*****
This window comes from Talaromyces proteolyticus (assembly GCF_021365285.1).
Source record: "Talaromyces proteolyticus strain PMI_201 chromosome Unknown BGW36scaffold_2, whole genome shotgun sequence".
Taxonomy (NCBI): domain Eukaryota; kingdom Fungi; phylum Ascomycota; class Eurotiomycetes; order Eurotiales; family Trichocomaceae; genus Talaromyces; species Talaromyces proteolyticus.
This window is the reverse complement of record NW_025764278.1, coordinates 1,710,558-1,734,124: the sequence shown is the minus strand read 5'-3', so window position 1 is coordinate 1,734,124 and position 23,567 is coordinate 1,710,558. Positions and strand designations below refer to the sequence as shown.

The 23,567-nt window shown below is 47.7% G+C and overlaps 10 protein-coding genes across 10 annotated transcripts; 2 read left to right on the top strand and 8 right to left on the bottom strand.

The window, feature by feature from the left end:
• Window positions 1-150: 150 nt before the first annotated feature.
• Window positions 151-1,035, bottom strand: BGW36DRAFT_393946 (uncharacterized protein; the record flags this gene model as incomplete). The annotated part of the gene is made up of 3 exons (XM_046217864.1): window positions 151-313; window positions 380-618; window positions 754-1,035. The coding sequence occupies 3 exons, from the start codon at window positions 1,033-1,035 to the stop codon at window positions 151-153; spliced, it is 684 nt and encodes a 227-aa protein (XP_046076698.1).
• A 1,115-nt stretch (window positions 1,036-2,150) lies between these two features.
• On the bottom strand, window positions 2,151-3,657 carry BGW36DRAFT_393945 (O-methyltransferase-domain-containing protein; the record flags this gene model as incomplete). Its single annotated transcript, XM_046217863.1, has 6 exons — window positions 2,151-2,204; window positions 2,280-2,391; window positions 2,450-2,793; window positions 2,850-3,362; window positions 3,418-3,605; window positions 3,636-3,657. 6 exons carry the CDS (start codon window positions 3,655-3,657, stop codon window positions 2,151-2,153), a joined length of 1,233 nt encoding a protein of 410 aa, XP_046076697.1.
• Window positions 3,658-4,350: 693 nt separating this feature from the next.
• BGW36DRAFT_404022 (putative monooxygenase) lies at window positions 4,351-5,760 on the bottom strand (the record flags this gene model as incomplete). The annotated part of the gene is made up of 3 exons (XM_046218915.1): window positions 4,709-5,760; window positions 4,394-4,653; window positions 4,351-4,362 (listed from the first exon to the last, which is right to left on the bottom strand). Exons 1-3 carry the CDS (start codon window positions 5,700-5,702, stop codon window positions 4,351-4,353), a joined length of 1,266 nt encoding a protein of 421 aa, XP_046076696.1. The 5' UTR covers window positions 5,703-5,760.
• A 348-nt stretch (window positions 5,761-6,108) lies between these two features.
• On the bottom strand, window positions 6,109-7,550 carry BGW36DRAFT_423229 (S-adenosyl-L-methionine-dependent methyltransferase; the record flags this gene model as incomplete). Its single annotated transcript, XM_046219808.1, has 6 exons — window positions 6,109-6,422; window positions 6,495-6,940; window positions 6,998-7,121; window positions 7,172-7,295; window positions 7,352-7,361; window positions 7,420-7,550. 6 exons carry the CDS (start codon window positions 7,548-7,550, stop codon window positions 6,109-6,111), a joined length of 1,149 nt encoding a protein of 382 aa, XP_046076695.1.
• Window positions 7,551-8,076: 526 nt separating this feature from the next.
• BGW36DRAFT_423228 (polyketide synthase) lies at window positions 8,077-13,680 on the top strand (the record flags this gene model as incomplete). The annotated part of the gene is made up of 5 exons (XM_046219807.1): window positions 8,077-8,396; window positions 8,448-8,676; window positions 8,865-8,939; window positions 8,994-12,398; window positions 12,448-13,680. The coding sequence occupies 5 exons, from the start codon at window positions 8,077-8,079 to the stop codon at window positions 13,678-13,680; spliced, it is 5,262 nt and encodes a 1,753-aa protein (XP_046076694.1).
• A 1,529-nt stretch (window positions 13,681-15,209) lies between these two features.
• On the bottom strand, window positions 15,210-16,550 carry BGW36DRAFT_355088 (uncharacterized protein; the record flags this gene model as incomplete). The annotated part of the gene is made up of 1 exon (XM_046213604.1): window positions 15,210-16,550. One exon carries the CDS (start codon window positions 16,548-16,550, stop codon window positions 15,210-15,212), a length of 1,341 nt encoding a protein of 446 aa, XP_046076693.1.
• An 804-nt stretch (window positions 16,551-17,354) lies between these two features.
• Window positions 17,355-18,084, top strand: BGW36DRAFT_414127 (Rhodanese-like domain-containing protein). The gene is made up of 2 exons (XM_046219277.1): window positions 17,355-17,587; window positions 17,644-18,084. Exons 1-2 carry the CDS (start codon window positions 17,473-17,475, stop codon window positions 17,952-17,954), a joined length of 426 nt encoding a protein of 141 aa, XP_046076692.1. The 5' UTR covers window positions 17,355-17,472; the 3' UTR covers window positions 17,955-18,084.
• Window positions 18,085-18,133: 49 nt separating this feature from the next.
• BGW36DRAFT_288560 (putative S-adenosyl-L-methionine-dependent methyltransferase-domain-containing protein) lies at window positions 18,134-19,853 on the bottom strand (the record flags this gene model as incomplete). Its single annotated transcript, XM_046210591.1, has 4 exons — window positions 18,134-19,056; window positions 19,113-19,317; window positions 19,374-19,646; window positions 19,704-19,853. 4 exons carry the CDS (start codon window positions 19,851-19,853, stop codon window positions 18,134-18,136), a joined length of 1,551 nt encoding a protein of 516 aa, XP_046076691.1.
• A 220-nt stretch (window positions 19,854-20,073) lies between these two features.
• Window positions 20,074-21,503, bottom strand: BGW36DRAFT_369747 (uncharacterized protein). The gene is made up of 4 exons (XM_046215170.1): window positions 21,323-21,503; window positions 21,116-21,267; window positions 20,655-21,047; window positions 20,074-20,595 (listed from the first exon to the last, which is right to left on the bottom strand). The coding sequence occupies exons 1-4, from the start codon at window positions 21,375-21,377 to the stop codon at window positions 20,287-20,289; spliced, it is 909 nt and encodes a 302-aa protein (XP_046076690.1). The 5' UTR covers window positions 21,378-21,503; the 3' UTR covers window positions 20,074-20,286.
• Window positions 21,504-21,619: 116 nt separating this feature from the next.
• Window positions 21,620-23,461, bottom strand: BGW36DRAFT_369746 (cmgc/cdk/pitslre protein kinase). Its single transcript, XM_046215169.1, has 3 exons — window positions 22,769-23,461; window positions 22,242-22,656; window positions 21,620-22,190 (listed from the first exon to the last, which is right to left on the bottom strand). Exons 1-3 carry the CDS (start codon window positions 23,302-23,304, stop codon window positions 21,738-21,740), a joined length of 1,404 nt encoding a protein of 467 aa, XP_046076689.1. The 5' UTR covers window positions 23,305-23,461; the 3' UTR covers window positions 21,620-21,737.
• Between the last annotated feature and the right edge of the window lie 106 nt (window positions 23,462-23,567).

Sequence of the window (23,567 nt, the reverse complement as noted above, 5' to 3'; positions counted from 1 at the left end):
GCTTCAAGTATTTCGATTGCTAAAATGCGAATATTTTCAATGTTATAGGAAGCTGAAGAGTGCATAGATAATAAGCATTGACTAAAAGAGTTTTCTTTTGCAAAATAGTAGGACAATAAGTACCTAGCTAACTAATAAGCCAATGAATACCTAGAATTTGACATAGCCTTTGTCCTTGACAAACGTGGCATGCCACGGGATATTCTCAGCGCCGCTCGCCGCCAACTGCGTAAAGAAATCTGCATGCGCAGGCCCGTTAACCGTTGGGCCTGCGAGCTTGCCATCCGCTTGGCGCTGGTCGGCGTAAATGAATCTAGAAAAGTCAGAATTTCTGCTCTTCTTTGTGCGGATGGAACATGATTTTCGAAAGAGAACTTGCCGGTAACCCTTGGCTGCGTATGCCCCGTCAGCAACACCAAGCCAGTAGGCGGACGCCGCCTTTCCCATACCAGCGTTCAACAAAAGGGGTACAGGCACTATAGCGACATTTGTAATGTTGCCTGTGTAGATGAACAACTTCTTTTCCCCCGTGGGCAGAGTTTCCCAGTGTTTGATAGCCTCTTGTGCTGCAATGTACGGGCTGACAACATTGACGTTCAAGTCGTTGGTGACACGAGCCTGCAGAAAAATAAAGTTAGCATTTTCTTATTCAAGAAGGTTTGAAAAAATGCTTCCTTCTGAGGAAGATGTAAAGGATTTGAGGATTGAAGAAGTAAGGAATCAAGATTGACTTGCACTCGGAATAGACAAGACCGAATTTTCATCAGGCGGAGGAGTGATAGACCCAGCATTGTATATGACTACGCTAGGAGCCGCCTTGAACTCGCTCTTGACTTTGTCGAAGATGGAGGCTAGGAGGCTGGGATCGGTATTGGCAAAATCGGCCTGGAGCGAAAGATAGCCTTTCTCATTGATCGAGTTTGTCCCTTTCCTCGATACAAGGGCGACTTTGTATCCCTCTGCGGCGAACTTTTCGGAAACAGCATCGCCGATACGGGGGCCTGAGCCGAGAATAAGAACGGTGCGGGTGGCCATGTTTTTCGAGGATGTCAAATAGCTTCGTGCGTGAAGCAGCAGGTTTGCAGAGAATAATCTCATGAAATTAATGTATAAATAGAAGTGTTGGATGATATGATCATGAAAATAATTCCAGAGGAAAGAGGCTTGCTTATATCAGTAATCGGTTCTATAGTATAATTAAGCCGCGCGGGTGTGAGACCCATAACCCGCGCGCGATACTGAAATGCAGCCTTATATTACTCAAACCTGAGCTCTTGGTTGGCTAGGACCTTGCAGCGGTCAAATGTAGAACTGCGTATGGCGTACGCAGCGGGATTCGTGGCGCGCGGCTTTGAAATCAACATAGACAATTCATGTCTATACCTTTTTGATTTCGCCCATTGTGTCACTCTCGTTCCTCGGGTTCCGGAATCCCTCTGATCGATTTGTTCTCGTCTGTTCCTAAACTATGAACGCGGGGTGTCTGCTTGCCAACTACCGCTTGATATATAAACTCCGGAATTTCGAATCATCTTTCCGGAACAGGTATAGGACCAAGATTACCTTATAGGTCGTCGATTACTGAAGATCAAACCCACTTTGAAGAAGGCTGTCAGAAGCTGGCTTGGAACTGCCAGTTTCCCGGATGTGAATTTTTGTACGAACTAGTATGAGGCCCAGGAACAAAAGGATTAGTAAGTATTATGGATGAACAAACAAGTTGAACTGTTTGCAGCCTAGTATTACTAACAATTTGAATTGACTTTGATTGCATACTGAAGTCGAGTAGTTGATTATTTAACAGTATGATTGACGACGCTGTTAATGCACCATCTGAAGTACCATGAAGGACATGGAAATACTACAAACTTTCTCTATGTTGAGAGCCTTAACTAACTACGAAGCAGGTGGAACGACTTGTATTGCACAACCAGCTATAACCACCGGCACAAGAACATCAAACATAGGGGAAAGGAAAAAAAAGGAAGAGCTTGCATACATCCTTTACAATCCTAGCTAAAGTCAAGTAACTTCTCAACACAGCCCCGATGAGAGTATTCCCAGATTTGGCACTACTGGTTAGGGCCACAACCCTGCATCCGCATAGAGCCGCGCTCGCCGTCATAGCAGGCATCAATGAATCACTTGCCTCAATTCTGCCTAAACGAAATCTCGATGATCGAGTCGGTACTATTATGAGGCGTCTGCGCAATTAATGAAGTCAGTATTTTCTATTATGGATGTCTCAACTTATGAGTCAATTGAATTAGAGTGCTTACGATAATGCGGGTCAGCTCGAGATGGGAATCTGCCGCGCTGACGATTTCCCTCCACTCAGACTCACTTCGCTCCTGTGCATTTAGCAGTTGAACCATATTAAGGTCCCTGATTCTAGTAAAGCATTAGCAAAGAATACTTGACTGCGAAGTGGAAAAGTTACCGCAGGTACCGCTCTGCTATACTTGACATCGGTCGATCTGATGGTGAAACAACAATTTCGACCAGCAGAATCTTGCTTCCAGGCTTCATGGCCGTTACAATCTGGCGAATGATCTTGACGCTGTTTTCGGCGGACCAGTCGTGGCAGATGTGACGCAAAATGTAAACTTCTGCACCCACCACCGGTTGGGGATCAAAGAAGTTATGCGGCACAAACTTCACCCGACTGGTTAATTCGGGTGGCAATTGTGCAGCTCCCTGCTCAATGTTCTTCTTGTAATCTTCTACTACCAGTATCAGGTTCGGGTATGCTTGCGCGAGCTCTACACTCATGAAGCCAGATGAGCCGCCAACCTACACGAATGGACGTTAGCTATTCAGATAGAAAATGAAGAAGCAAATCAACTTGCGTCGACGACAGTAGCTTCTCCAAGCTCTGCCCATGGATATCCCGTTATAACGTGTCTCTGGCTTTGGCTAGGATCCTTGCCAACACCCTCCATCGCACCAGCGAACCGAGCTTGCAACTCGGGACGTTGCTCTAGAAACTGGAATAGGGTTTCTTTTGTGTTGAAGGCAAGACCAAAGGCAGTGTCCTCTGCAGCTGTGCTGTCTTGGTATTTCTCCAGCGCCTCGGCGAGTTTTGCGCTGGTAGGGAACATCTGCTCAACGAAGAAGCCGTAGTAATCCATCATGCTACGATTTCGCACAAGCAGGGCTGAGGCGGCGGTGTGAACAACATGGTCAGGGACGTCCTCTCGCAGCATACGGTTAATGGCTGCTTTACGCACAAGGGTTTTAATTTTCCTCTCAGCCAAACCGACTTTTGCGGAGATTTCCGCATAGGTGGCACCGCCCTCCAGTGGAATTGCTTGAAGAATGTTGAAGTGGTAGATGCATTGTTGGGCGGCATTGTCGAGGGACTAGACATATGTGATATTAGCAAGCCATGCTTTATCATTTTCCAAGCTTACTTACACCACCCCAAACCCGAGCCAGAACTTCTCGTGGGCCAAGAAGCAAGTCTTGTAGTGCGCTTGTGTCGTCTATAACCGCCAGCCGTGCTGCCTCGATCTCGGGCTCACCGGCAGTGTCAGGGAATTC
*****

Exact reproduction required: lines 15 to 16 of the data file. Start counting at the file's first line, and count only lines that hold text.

• Window positions 7,551-8,076: 526 nt separating this feature from the next.
• BGW36DRAFT_423228 (polyketide synthase) lies at window positions 8,077-13,680 on the top strand (the record flags this gene model as incomplete). The annotated part of the gene is made up of 5 exons (XM_046219807.1): window positions 8,077-8,396; window positions 8,448-8,676; window positions 8,865-8,939; window positions 8,994-12,398; window positions 12,448-13,680. The coding sequence occupies 5 exons, from the start codon at window positions 8,077-8,079 to the stop codon at window positions 13,678-13,680; spliced, it is 5,262 nt and encodes a 1,753-aa protein (XP_046076694.1).